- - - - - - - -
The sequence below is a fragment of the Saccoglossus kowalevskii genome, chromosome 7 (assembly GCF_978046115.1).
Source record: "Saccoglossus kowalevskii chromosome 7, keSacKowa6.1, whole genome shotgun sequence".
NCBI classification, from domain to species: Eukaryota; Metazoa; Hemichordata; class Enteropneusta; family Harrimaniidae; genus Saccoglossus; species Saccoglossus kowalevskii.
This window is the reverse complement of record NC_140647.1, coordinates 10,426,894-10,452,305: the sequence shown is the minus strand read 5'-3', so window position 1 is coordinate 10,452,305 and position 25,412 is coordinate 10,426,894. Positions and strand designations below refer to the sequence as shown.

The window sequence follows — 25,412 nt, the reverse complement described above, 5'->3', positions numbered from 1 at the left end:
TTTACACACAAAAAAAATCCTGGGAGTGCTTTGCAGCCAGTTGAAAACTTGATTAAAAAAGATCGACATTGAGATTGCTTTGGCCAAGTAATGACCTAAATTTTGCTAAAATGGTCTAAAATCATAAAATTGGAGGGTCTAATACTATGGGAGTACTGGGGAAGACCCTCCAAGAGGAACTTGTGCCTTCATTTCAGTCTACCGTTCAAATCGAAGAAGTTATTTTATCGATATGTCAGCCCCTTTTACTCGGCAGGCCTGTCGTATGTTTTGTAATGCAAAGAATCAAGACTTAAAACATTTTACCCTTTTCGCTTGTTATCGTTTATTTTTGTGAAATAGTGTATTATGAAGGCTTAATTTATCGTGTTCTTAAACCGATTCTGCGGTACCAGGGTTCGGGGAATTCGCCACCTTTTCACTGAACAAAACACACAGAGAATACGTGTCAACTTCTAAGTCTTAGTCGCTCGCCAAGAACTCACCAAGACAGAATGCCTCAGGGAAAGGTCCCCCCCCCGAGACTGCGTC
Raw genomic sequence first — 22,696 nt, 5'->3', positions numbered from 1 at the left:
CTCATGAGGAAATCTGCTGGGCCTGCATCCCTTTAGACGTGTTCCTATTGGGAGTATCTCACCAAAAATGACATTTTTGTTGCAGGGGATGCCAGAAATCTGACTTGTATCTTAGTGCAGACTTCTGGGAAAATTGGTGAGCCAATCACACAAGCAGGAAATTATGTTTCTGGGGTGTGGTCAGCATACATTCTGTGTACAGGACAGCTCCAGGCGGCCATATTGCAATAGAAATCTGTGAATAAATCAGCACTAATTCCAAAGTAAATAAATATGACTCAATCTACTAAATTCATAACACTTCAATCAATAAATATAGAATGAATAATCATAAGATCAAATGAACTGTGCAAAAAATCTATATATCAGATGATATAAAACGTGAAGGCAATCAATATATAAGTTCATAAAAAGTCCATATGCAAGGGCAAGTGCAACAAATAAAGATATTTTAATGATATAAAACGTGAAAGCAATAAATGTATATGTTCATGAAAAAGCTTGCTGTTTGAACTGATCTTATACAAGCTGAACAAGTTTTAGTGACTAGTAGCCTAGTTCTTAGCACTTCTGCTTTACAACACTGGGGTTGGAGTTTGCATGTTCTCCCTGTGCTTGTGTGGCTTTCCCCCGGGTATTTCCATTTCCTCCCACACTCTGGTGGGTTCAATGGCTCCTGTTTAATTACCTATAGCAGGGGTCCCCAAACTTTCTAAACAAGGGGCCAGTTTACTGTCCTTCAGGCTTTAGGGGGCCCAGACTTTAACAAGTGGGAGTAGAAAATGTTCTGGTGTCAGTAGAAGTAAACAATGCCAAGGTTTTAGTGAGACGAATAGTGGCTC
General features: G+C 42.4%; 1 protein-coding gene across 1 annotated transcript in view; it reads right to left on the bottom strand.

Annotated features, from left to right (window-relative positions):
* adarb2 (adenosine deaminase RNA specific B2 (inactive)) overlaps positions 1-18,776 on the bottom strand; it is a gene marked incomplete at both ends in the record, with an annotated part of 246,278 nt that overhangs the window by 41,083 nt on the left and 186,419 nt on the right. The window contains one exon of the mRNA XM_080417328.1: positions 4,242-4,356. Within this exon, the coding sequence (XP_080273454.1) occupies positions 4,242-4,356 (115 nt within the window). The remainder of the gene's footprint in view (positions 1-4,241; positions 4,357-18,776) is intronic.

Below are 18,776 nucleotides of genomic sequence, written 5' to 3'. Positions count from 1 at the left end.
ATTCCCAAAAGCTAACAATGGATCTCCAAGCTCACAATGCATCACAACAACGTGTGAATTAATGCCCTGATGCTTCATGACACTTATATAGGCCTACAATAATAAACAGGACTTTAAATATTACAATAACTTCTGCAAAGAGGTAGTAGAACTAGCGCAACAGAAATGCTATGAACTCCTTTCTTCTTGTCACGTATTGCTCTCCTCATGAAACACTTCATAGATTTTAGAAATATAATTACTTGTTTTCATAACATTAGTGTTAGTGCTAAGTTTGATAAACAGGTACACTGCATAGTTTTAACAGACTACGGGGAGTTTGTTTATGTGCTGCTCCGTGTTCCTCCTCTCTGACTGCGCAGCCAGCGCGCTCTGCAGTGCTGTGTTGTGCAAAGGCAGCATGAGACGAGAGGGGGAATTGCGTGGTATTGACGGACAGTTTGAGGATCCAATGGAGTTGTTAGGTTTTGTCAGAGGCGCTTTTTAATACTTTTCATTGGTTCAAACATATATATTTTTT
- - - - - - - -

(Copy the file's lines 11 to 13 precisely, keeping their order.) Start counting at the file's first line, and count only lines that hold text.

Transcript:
* adarb2 (adenosine deaminase RNA specific B2 (inactive)) overlaps positions 1-18,776 on the bottom strand; it is a gene marked incomplete at both ends in the record, with an annotated part of 246,278 nt that overhangs the window by 41,083 nt on the left and 186,419 nt on the right. The window contains one exon of the mRNA XM_080417328.1: positions 4,242-4,356. Within this exon, the coding sequence (XP_080273454.1) occupies positions 4,242-4,356 (115 nt within the window). The remainder of the gene's footprint in view (positions 1-4,241; positions 4,357-18,776) is intronic.

Below are 18,776 nucleotides of genomic sequence, written 5' to 3'. Positions count from 1 at the left end.
ATTCCCAAAAGCTAACAATGGATCTCCAAGCTCACAATGCATCACAACAACGTGTGAATTAATGCCCTGATGCTTCATGACACTTATATAGGCCTACAATAATAAACAGGACTTTAAATATTACAATAACTTCTGCAAAGAGGTAGTAGAACTAGCGCAACAGAAATGCTATGAACTCCTTTCTTCTTGTCACGTATTGCTCTCCTCATGAAACACTTCATAGATTTTAGAAATATAATTACTTGTTTTCATAACATTAGTGTTAGTGCTAAGTTTGATAAACAGGTACACTGCATAGTTTTAACAGACTACGGGGAGTTTGTTTATGTGCTGCTCCGTGTTCCTCCTCTCTGACTGCGCAGCCAGCGCGCTCTGCAGTGCTGTGTTGTGCAAAGGCAGCATGAGACGAGAGGGGGAATTGCGTGGTATTGACGGACAGTTTGAGGATCCAATGGAGTTGTTAGGTTTTGTCAGAGGCGCTTTTTAATACTTTTCATTGGTTCAAACATATATATTTTTT